Now Playing: Cold (but I'm Still here) Evan's Blue
I have been a reader for as long as I can remember, if it's written I'll be reading it, I know the names of every street name between here & work & every street name between my old trailer & work & also between the trailer & here. I can't not read most of the time, I have read & know the name of every attraction & resturant between here & Massachusetts. I'm actually considering going there by a different route this summer so I'll have something new to read & look at.
Acording to my mother I taught myself to read, I went to a very loose alternative school the teacher thought my mother was teaching me to read & my mother thought the teacher was teaching me (didn't you just love the 70's?) & no one supposedly actually taught me I just started reading. I remember 1 book they had there. It was full of optical illusions. Like where you look at a grid & if you stare long enough, dots show up in the boxes in the grid.
That was where I learned the life lesson that if the male of the species leaves the seat up & you don't look first you're going to be sorry. I also heard the phrase 'mind your own beeswax' there first. we were all scandalized that Linda had said it too As I remember. The next Free School that I went to I didn't do much but read & play. I read a LOT of books there as they had extensive collections of them & if I wasn't reading I was outside in their extensive fields, woods & water. (about the only thing I learned there was how to make chocolate chip cookies, gingerbread houses & to add long numbers)When my mother took me out of school & taught my brother & I at home little changed for me, I read nearly constantly & if I wasn't reading I was outside a lot of the time (though my mother did at least teach me math & I disected a frog & a worm once!)
At home I had lots of books, my father read Dr seuss & little golden books to me, my grandmother shared her Tasha Tudor collection with me (still many of my favorites) as I got older my father read me the Little House on the Prarie series & then I went on to read on my own, I re-read that series & then took on the Hobbit & the Lord of the Rings trilogy, I started at age 8 & read them cover to cover, over the next 5 or so years I was always reading them, I'd finish The Return of the King & start the Hobbit back over. unlike some people I like to have multiple books going at the same time. I will read something for awhile & then take a break & go on to something else then come back to the first one, I also like to have fiction & non going at the same time. (though my non fiction is usually on the occult or ghosts or divination, I know many people would consider those subjects fiction too!)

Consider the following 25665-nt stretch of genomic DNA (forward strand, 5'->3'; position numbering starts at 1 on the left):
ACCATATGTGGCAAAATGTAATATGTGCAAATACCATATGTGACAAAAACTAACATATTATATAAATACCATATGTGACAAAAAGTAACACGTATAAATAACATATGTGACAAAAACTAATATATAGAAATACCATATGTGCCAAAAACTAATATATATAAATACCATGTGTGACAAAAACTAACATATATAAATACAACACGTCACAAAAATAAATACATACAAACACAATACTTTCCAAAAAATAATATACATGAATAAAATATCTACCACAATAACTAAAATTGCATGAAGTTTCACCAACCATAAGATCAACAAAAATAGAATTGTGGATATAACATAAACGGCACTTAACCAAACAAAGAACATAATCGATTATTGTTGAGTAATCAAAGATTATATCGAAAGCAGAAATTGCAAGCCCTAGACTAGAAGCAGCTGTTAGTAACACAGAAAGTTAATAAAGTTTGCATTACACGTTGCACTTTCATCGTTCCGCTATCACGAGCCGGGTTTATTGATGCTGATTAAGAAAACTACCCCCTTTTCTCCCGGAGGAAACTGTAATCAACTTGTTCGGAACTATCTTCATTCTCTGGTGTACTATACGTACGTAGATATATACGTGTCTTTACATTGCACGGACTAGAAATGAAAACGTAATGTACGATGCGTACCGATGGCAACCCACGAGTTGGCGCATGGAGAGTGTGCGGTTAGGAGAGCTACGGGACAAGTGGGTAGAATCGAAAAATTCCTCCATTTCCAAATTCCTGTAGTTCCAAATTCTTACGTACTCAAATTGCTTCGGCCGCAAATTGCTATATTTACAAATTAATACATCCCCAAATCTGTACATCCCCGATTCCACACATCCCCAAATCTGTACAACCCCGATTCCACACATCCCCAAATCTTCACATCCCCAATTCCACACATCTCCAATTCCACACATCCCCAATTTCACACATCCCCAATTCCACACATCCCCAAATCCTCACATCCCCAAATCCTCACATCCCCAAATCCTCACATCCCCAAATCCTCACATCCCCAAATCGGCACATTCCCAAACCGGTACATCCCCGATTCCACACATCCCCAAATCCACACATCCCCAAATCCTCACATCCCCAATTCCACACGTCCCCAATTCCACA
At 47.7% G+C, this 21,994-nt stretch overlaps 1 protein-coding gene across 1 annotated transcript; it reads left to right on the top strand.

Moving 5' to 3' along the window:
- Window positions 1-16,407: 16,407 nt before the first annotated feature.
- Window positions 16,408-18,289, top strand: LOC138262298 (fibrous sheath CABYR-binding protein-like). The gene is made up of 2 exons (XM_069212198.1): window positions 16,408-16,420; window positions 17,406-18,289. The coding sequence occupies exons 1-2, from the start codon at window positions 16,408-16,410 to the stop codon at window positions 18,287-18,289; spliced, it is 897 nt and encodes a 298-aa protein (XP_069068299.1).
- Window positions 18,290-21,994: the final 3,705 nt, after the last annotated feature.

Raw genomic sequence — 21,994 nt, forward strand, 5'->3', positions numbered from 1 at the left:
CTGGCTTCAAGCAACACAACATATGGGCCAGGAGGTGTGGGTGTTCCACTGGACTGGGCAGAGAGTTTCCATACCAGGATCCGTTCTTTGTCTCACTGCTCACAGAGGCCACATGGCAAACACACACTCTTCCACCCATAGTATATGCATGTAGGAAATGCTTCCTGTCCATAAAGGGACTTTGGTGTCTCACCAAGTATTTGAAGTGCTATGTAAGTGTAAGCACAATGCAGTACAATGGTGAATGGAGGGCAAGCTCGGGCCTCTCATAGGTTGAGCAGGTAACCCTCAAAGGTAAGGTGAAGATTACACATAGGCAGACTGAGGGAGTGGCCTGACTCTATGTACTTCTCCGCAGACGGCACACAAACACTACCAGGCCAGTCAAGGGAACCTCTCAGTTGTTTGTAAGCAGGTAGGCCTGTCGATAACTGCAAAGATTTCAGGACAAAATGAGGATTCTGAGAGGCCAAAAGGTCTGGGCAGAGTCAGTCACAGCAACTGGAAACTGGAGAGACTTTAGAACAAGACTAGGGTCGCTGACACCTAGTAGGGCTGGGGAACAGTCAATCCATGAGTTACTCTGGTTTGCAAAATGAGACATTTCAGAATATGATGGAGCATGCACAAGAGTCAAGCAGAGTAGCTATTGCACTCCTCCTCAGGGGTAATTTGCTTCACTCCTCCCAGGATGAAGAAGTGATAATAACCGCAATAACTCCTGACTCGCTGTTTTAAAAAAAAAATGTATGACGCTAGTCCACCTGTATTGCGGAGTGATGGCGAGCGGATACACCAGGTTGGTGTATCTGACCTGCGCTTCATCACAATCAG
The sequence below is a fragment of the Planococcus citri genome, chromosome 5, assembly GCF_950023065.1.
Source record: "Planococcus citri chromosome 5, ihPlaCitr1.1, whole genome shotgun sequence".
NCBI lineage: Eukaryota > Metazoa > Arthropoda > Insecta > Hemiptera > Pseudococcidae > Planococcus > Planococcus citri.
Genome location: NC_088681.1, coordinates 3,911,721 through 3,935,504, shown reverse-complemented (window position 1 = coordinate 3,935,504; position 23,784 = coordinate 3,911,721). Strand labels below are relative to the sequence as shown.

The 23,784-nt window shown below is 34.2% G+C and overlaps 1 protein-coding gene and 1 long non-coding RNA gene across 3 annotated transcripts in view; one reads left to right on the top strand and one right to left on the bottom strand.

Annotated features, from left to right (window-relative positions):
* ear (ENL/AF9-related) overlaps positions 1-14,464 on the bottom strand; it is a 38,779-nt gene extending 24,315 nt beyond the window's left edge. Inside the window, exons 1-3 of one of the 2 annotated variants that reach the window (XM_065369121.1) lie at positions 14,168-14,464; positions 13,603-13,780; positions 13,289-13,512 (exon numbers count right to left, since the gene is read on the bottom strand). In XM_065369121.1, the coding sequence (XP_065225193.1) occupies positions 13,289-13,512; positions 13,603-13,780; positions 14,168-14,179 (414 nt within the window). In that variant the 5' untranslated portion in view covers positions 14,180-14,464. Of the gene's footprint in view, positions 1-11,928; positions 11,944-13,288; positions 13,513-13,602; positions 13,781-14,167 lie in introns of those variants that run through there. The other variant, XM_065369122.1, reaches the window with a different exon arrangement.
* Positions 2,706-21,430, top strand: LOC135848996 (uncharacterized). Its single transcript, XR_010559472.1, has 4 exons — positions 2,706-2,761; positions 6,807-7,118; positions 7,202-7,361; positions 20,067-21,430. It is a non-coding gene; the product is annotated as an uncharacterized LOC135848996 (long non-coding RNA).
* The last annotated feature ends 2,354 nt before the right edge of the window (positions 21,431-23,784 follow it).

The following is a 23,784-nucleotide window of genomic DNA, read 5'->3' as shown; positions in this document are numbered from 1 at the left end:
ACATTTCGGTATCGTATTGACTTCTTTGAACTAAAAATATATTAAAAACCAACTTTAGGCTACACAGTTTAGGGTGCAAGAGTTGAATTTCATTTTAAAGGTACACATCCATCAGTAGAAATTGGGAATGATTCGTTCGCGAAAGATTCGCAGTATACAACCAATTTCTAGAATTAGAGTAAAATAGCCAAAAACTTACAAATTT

My mother despaired of me when I was younger, she felt I was reading beneath my level, because along with Tolkien I was reading Beverly Cleary's Ramona books (There were less back then)Trixie Belden mysteries, Half Magic by Edward Eager, The Witch Family (both of these last I have copies of for my kids) Finnaly (in my mothers opinion at least) I discovered adult books, I read the Thorn Birds at 10 & I remember my Grandmother being horrified that I was reading it because it was 'racy' (the racy parts were my favorites) I really loved Stephen King & I read the Clan of the Cave Bear series & so many other books I can't even begin to list them all. Annother favorite in recent years is Stephen Kings Wife Tabitha King, Pearl, One on One & Survivor rank as some of my favorite books. Last week I finished a series of 6 books, the Outlander series by Diana Gabaldon & it was almost like ending a love affair - there is supposed to be at least 1 more, maybe 2 more in the series but I think -from reading the website- that I'll have to wait for her to WRITE them!! In order to get the last book cheap I joined a book club & so got to pick a few other books, I got a few nonfiction & a cookbook but I also picked up Stephen King's newest book Cell & I've already finished it. It was small by King's standards & was very intense & had a typical King ending in which you don't really know how it ends. Left me wanting more shall we say. I loaned it to a co-worker immediately after finishing it & now am on the prowl for more books, I find it hard to read certain books after other books, after Outlander I wanted anything but historical fiction because nothing else could measure up to what I'd been immersed in for almost 6 months. After a Stephen King everything else I have available & waiting to be read either seems tame (Lee Smith. a very entertaining southern writer who writes about the area I live in most of the time. or Douglas Coupland's new one which I have to be in just the right mood to read. he's tough for me to take unless I'm in the right mood.) Oh well, tommorows a day off from work, maybe I'll find something for $.50 at goodwill! Seriously though I'd love some suggestions!